Read Order: Naveen Kumar v. The Debts Recovery Tribunal-2, Chandigarh And Others

LE Staff

Chandigarh, October  22,2021: The Punjab and Haryana High Court has directed the District Magistrate, Karnal, to ensure that the possession of the property in question is restored to the auction purchaser and opined that the petitioners candidly having not stated the truth or having suppressed the facts, are not entitled for hearing on merits.

The Division  Bench of Justice G.S.Sandhawalia and Justice Sant Parkash observed that the petitioner was taking chances before different Courts and doing forum shopping subject to his convenience. He had approached this Court initially and having not succeeded in the first round of litigation, approached the Tribunal and then the present litigation was initiated. Therefore, in view of the conduct of the petitioner, he did not deserve any hearing on merits.

The present Writ Petition, under Article 226/227 of the Constitution of India,  was filed for seeking directions against the respondents not to take physical possession of the shop in question forcibly and illegally from the petitioner. Challenge was also raised to the Order passed by the first respondent, DRT, whereby the prayer for interim relief had been denied in a miscellaneous application.

On an earlier date, the Coordinate Bench had held that the petitioner had approached this Court and the possession had been delivered to the auction purchaser and the writ petition had been rendered infructuous.

The petitioner then approached the DRT on December 29,2020 wherein an impression was given that he was still in physical possession and accordingly, it was ordered that no cause of action, as such, has accrued in favour of the applicant. The SA was accordingly dismissed as premature. Another application was filed later, in which the Tribunal further passed an order that prayer of any kind of interim relief was not allowed. Challenging the same, the petitioner had come to this Court.

This Court had also protected the petitioner and the respondents were restrained to take physical possession of the shop keeping in view that no evaluation report had been taken as contemplated under Rule 8 (5) of the Security Interest (Enforcement) Rules, 2002. 

Later, a writ petition was filed by the auction purchaser for restoration of the property by specifically alleging that possession was with him since October 27,2020. The petitioner along with other had broken the locks of the shop and entered in the same. The matter had been reported to the police on the same day and even photographs as such were placed on record. Notice was issued to the petitioner’s counsel for the petitioner to file reply which had not been done.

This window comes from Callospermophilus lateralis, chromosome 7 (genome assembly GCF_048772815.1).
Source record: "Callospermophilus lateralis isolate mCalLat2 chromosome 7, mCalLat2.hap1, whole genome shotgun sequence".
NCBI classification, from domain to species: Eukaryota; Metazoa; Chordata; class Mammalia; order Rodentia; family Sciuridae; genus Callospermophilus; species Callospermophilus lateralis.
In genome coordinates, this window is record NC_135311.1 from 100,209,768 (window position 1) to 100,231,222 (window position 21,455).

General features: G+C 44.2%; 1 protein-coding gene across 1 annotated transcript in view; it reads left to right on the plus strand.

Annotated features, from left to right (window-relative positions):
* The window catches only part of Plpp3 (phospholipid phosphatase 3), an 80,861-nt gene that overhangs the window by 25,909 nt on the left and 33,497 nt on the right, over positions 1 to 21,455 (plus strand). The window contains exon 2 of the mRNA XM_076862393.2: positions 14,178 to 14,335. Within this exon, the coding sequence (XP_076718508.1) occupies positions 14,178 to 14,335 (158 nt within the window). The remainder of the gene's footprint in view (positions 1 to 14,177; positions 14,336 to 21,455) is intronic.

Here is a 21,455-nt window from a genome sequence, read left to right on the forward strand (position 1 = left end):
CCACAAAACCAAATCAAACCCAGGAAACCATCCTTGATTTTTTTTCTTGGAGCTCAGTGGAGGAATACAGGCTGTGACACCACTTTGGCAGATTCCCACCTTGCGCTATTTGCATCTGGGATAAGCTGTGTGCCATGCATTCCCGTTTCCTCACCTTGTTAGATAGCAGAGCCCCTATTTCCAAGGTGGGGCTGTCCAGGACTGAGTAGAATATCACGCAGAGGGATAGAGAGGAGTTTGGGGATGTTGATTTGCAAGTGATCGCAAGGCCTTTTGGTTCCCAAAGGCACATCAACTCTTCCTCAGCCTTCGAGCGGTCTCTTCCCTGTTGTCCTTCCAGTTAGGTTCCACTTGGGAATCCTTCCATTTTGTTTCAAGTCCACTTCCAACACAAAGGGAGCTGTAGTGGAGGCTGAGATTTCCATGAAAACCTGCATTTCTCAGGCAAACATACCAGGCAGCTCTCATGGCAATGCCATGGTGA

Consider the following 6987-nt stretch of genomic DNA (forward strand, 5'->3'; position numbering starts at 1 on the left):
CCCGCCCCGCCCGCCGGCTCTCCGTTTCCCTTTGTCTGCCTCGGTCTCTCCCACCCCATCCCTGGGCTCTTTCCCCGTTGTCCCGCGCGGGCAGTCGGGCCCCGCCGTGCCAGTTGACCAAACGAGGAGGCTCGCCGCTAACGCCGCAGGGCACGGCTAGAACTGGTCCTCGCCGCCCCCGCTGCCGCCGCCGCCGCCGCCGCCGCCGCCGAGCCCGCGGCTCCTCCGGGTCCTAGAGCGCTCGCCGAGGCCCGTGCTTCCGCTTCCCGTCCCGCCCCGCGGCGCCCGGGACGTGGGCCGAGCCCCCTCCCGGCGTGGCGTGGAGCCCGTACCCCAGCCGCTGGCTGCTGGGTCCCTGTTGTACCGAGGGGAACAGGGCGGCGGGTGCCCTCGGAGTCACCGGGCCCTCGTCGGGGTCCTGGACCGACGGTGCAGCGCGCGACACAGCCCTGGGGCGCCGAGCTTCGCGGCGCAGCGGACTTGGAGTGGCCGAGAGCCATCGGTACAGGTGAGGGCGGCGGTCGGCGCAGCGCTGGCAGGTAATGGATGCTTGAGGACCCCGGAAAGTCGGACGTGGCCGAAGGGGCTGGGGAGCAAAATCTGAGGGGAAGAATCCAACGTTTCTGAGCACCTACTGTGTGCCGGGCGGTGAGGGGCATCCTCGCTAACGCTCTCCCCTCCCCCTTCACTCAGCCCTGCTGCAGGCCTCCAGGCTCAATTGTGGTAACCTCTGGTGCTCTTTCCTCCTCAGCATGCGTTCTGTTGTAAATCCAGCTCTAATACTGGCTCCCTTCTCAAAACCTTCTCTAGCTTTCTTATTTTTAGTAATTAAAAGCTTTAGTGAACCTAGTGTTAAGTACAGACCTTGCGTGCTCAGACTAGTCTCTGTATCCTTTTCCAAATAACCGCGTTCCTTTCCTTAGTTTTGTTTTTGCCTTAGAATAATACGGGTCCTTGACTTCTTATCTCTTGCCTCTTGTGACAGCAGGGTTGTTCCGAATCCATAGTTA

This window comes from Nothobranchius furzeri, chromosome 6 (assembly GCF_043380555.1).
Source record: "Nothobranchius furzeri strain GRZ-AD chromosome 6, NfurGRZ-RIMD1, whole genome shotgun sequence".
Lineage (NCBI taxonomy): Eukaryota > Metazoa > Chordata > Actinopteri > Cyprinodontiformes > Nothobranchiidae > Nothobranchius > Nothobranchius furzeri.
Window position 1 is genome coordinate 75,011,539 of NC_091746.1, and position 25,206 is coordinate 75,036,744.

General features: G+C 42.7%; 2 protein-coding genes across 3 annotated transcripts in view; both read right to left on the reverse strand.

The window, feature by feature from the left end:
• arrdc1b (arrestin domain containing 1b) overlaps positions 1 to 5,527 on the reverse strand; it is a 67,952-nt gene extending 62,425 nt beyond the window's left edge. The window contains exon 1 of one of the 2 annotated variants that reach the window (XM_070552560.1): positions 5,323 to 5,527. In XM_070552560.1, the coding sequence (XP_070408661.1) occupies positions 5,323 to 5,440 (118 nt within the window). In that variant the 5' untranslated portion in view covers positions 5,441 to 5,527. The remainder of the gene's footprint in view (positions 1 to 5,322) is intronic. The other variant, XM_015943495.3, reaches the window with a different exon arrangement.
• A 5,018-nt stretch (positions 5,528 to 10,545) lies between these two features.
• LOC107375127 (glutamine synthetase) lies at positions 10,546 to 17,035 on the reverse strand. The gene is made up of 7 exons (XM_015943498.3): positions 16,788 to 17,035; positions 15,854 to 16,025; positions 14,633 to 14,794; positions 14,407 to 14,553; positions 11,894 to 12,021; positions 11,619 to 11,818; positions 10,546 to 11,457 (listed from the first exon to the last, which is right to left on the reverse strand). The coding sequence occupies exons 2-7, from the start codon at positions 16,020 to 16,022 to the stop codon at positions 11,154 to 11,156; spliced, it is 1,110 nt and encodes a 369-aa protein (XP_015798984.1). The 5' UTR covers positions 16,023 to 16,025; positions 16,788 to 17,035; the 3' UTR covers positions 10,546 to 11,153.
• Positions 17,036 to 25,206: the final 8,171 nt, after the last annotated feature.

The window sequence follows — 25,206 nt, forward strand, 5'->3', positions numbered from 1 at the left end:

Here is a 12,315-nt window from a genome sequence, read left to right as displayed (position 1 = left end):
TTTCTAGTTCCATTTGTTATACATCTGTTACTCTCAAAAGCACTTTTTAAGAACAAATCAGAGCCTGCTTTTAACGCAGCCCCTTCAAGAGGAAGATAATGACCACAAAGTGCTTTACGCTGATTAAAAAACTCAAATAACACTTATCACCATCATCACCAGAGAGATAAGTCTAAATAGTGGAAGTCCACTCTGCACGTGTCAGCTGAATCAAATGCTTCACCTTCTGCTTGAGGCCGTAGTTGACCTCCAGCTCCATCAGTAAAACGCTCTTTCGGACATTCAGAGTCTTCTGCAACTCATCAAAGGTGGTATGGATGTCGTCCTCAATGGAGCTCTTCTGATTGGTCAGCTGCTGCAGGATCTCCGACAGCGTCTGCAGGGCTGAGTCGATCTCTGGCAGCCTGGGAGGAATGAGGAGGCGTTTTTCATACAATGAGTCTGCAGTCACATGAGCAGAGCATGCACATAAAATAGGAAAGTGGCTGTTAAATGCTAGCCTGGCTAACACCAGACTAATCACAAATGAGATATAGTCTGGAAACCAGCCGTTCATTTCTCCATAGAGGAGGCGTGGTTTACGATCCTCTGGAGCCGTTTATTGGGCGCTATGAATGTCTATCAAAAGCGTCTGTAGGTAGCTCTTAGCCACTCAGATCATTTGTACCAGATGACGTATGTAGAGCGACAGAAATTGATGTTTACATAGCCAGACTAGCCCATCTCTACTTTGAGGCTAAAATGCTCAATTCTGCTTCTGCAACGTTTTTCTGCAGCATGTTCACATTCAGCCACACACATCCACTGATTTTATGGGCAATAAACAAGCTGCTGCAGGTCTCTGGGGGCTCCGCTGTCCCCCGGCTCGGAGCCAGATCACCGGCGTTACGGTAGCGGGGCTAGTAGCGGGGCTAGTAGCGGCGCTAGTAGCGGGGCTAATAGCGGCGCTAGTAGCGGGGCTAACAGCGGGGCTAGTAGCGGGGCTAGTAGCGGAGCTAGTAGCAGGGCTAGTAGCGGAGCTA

The Division Bench noted that keeping in view the fact that since there had been concealment of the facts, question of hearing the petitioner on merits did not arise. It is the settled principle that in extraordinary jurisdiction, the writ Court has to keep in mind the conduct of the parties to invoke its extraordinary writ jurisdiction. The petitioners candidly having not stated the truth or having suppressed the facts as noticed above, are not entitled for hearing on merits, said the Bench.

The Division Bench also clarified that the benefit of interim relief as such was taken by not disclosing the correct facts to this Court that on an earlier occasion the writ petition had been dismissed as infructuous on account of the fact that possession had already been delivered to auction purchaser. This fact was suppressed from this Court which had passed the interim order in his favour. After taking the interim order, the petitioner as such had also interfered in the possession of the auction purchaser forcing him to file the petition for restoration of the possession.

The judgment of the Apex Court in the case of M/s Prestige Lights Ltd. Vs. State Bank of India was also referredd to wherein it has been held that if there was suppression of material facts or twisted facts had been placed before the Court, the writ Court may refuse to entertain the petition and dismiss it without entering into the merits of the matter. 

Thus, observing that the present case was also one such case where parties whose hands were soiled, could not ask for hearing on merits, the Court allowed the restoration application filed by the auction purchaser-third respondent and ordered that possession be restored to him in view of the fact that he got the sale deed in his favour by paying Rs.18,80,000 and question of petitioner retaining the possession did not arise.

0 CommentsClose Comments

Leave a comment